They Came to Pick Up Their Nobels, Slam Putin's War

Peace prize winners from Ukraine, Belarus, Russia blasted Russian leader's invasion of Ukraine
By Newser Editors and Wire Services
Posted Dec 10, 2022 9:00 AM CST
They Came to Pick Up Their Nobels, Slam Putin's War
Oleksandra Matviichuk of Ukraine's Center for Civil Liberties speaks during the Nobel Peace Prize ceremony in Oslo, Norway, on Saturday.   (Javad Pars/Pool via AP)

The winners of this year's Nobel Peace Prize from Belarus, Russia, and Ukraine shared their visions of a fairer world and denounced Russian President Vladimir Putin's war in Ukraine during Saturday's award ceremony. Oleksandra Matviichuk of Ukraine's Center for Civil Liberties dismissed calls for a political compromise that would allow Russia to retain some of the illegally annexed Ukrainian territories, saying that "fighting for peace does not mean yielding to pressure of the aggressor—it means protecting people from its cruelty." "Peace cannot be reached by a country under attack laying down its arms," she said, her voice trembling with emotion, per the AP. "This would not be peace, but occupation."

Matviichuk repeated her earlier call for Putin—and Belarus' authoritarian President Alexander Lukashenko, who provided his country's territory for Russian troops to invade Ukraine—to face an international tribunal. Matviichuk was named a co-winner of the 2022 peace prize in October along with Russian human rights group Memorial and Ales Bialiatski, head of the Belarusian rights group Viasna. Bialiatski, who's jailed in Belarus pending his trial and faces a prison sentence of up to 12 years, wasn't allowed to send his speech. He shared a few thoughts when he met in jail with his wife, Natallia Pinchuk, who spoke on his behalf at the awards ceremony.

"In my homeland, the entirety of Belarus is in a prison," Bialiatski said in the remarks delivered by Pinchuk, in reference to a sweeping crackdown on the opposition after massive protests against an August 2020 fraud-tainted vote that Lukashenko used to extend his rule. Bialiatski is the fourth person in the 121-year history of the Nobel Prizes to receive the award while in prison or detention. In the remarks delivered by his wife, he cast Lukashenko as a tool of Putin, saying the Russian leader is seeking to establish his domination across the ex-Soviet lands. "I know exactly what kind of Ukraine would suit Russia and Putin: a dependent dictatorship," he said. "The same as today's Belarus, where the voice of the oppressed people is ignored and disregarded."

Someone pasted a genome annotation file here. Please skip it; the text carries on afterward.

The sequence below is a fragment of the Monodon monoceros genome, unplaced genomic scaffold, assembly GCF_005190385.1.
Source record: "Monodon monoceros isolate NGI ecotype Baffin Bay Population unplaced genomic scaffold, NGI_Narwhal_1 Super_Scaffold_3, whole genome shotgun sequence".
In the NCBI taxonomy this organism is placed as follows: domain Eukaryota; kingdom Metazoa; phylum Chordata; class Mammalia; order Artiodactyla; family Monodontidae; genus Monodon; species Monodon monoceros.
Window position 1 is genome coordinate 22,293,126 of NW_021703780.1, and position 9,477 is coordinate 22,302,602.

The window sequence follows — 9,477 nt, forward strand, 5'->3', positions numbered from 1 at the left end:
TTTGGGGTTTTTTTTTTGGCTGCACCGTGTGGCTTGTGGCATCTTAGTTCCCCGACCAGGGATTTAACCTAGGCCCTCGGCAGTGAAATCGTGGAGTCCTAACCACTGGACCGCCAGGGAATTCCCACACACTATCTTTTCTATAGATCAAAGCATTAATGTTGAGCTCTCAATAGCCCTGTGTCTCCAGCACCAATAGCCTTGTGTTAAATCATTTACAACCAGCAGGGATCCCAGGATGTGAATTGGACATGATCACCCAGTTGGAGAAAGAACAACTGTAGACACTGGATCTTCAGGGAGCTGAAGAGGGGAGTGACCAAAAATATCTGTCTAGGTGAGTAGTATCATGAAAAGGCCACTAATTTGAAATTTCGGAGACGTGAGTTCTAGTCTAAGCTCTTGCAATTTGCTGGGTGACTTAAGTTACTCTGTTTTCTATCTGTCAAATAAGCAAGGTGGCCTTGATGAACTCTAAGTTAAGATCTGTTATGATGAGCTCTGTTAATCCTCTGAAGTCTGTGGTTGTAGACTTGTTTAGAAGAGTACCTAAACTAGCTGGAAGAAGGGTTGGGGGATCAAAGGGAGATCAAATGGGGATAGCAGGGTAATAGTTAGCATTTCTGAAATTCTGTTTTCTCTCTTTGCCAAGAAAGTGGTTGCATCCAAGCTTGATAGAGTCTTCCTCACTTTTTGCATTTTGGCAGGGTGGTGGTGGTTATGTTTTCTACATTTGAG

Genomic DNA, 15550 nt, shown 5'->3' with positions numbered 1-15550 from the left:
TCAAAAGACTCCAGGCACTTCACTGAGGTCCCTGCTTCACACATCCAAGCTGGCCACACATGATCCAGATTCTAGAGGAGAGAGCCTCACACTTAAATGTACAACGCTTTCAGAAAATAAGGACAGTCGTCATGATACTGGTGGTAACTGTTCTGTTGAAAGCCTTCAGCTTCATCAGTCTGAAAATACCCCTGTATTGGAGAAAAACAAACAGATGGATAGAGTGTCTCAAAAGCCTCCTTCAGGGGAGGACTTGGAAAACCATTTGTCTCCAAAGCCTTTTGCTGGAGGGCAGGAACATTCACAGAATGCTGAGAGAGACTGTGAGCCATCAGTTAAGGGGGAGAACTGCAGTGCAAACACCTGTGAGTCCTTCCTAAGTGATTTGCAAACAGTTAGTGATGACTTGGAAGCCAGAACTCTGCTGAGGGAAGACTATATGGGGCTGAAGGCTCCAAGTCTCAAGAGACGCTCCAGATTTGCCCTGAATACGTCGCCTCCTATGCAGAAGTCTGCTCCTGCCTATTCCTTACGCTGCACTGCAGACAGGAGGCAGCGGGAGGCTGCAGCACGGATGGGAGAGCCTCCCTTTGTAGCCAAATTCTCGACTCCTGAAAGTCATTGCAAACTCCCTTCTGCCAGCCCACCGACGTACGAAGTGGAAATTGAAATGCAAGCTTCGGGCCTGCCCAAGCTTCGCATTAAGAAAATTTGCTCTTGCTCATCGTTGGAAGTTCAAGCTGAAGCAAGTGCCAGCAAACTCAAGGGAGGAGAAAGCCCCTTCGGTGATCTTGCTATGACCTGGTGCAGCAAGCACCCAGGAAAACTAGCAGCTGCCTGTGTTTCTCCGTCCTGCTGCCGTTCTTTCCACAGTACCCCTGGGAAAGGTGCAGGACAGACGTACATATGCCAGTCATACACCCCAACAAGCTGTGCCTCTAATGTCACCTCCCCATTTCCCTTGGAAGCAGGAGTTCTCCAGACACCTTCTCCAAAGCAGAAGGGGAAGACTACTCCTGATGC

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The triple peace prize award was seen as a strong rebuke to Putin, not only for his action in Ukraine, but for the Kremlin's crackdown on domestic opposition and its support for Lukashenko's brutal repression of dissenters. Russia's Supreme Court shut down Memorial, one of Russia's oldest and most prominent human rights organizations, in December 2021. Jan Rachinsky of Memorial said in his speech that "today's sad state of civil society in Russia is a direct consequence of its unresolved past." He particularly denounced the Kremlin's attempts to denigrate the history, statehood, and independence of Ukraine and other ex-Soviet nations, saying that it "became the ideological justification for the insane and criminal war of aggression against Ukraine."

(More Nobel Peace Prize stories.)

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